Iowa drought eases with fourth-wettest winter
The driest areas of Iowa are in the northwest. (Graphic courtesy of U.S. Drought Monitor)
Pervasive drought in Iowa that peaked in November has been significantly abated by one of the wettest winters on record, according to the state climatologist.
About 89% of the state was suffering from some measure of drought in early November, but that has dropped to about 32% this week, according to the U.S. Drought Monitor.
“December, January, February — the meteorological winter — was the fourth-wettest on record, going back 151 years,” State Climatologist Justin Glisan said.
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Precipitation for those three months averaged more than 5 1/2 inches across the state, which is more than double what is normally expected.
The state’s drought was the worst in a decade heading into winter. Even with the improving conditions, most of northwest Iowa still has moderate or severe drought, and there is a pocket of extreme and exceptional drought — the worst classification — south of Sioux City.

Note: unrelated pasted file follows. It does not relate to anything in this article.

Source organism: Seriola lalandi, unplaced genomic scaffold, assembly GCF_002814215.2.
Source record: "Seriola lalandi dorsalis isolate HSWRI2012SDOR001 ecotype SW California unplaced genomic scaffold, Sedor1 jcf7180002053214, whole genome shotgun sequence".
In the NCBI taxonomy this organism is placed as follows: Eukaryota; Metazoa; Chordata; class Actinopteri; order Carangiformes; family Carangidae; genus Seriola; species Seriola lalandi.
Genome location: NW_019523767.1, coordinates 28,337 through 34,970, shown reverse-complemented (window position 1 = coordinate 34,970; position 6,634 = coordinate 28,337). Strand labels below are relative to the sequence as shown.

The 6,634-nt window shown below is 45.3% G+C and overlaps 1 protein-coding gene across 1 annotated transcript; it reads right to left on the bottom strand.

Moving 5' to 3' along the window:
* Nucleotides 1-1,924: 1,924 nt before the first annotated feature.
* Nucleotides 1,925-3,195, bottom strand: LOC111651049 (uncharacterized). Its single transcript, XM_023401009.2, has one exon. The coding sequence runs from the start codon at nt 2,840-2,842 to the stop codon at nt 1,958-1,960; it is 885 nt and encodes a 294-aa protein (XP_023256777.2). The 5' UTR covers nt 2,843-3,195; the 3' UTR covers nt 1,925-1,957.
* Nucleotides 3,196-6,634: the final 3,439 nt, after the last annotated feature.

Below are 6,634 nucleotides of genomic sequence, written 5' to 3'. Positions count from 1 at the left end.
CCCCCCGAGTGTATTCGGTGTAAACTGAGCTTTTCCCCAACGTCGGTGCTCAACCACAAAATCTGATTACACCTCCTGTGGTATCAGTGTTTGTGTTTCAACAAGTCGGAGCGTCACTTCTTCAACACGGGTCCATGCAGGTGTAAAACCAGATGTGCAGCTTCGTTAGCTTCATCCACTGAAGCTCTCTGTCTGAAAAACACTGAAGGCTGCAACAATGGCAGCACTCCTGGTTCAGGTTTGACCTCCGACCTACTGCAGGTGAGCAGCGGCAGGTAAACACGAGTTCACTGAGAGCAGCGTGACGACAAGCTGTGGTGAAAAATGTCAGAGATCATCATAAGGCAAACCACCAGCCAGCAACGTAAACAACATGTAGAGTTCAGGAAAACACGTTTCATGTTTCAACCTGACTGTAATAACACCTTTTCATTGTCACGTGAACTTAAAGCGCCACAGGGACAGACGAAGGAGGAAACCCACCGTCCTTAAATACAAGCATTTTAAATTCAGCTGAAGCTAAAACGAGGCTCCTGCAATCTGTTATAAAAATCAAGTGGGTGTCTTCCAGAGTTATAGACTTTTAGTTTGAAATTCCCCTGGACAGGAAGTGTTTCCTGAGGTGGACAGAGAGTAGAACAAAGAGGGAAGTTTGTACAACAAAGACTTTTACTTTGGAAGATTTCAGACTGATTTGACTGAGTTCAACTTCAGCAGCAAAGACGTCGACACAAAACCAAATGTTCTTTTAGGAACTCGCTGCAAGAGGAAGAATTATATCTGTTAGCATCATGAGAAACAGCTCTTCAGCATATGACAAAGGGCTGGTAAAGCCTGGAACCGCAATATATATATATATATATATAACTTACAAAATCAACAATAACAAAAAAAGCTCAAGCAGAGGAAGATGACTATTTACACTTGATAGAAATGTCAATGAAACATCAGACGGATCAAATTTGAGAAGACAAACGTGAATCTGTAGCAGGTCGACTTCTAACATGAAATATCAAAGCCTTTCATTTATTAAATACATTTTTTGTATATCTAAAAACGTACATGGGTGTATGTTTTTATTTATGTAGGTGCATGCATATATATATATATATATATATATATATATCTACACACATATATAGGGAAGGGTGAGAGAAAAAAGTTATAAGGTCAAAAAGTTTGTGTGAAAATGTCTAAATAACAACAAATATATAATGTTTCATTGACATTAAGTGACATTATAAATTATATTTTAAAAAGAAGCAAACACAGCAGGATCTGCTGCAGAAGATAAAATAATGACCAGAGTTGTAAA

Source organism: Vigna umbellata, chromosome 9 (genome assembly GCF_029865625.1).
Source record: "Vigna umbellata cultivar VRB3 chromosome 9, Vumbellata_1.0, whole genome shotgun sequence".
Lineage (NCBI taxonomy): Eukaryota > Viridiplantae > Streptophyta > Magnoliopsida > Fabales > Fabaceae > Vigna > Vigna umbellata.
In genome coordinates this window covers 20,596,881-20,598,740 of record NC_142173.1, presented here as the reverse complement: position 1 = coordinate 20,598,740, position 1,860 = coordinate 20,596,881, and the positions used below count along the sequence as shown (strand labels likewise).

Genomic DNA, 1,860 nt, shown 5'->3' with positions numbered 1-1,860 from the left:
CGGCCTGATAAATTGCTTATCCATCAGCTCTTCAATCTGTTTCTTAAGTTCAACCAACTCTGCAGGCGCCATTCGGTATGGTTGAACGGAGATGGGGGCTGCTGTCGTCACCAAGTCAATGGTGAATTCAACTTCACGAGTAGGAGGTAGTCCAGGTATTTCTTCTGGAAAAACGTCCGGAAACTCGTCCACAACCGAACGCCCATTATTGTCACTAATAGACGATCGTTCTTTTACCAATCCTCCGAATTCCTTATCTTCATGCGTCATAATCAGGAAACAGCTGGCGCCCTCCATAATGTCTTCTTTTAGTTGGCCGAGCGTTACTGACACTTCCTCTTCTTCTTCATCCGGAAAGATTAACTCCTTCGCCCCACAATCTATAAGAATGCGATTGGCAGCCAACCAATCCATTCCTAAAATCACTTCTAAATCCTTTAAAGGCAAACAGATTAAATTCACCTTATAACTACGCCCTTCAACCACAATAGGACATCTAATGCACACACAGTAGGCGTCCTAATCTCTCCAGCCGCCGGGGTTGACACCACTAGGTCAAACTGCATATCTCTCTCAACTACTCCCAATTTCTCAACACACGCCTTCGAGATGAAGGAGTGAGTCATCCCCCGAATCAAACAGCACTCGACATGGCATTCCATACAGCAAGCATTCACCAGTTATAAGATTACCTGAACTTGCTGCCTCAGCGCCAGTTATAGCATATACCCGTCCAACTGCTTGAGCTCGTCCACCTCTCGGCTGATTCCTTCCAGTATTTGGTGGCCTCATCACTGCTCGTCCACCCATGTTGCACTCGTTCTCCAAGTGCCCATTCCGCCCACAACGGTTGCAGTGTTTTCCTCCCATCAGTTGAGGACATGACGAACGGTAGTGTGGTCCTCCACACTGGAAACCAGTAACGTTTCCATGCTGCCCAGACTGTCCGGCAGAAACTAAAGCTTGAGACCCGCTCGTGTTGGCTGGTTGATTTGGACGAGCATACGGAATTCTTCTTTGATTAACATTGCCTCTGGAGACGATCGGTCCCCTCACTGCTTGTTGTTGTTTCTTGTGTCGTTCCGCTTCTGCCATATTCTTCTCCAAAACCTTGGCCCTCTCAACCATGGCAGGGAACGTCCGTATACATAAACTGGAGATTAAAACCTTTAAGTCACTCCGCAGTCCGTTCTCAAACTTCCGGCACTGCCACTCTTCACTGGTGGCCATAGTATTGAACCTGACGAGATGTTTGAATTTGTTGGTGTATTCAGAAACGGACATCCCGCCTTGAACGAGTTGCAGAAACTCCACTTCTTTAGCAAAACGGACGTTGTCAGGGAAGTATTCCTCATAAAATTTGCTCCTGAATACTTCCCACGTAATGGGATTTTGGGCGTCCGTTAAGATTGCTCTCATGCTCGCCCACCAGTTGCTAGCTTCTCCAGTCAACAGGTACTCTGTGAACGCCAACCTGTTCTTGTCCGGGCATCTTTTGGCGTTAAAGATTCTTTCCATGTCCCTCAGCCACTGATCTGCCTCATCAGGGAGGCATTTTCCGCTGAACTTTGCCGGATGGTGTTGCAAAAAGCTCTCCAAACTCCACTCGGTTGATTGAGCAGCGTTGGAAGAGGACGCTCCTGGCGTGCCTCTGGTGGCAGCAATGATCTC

That area was plagued last year by dry conditions that hampered crop production.
Frozen soil wasn’t able to absorb all of the precipitation, with runoff from rainfall and melting snow swelling the state’s streams and rivers.
“We’re not quite sure at this point how much of this moisture is getting into the soil, “ said Leah Ten Napel, an Iowa State University Extension field agronomist who monitors the northwest corner of the state.
Still, the persistent precipitation is increasing the capacity for topsoil to retain that moisture in the coming weeks, Glisan said. Surface water acts as a thermal barrier when the temperatures plunge, and the freezing-and-thawing action of the water that has penetrated the soil opens more space for further absorption.
“Overall, it’s been a vast improvement,” he said.
Weather outlooks for this year predict average or above-average precipitation. Drought conditions are expected to continue to improve for the rest of this month in Iowa except for the far western edge of the state, according to the U.S. Drought Monitor.
The National Weather Service reported heavy, wet snowfall on Thursday over a large portion of the state, stretching from its western to eastern borders.
“This is all going to soak in,” said Aaron Saeugling, an Extension field agronomist in southwest Iowa. “The snow — it’s kind of a slow melt — so that will definitely be beneficial.”
He said there’s enough topsoil moisture to buoy newly planted corn and that farmers in his area are likely to start in early April whenever field conditions allow.
“We’re in better shape than what I would have told you two months ago,” he said.
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